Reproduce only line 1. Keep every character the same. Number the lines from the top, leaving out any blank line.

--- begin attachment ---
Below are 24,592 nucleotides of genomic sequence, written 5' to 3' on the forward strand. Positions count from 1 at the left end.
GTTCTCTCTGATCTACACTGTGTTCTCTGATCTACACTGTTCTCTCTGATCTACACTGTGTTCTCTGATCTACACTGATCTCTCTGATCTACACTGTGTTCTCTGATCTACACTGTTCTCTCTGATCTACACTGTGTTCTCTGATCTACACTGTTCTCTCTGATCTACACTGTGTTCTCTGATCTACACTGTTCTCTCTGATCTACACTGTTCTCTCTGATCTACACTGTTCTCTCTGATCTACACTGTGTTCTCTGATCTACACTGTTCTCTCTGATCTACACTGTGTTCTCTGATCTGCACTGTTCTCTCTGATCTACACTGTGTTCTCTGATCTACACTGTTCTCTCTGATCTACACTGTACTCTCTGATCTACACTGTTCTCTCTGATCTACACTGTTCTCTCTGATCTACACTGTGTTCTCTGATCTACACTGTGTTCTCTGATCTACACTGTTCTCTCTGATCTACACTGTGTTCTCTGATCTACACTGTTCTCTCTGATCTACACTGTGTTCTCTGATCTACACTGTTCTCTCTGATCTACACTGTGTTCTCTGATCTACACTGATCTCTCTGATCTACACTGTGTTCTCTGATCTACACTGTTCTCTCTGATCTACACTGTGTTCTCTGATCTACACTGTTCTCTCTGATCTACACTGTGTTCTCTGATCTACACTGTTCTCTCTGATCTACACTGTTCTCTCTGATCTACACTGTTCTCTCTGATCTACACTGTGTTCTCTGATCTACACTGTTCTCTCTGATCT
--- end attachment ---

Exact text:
Below are 24,592 nucleotides of genomic sequence, written 5' to 3' on the forward strand. Positions count from 1 at the left end.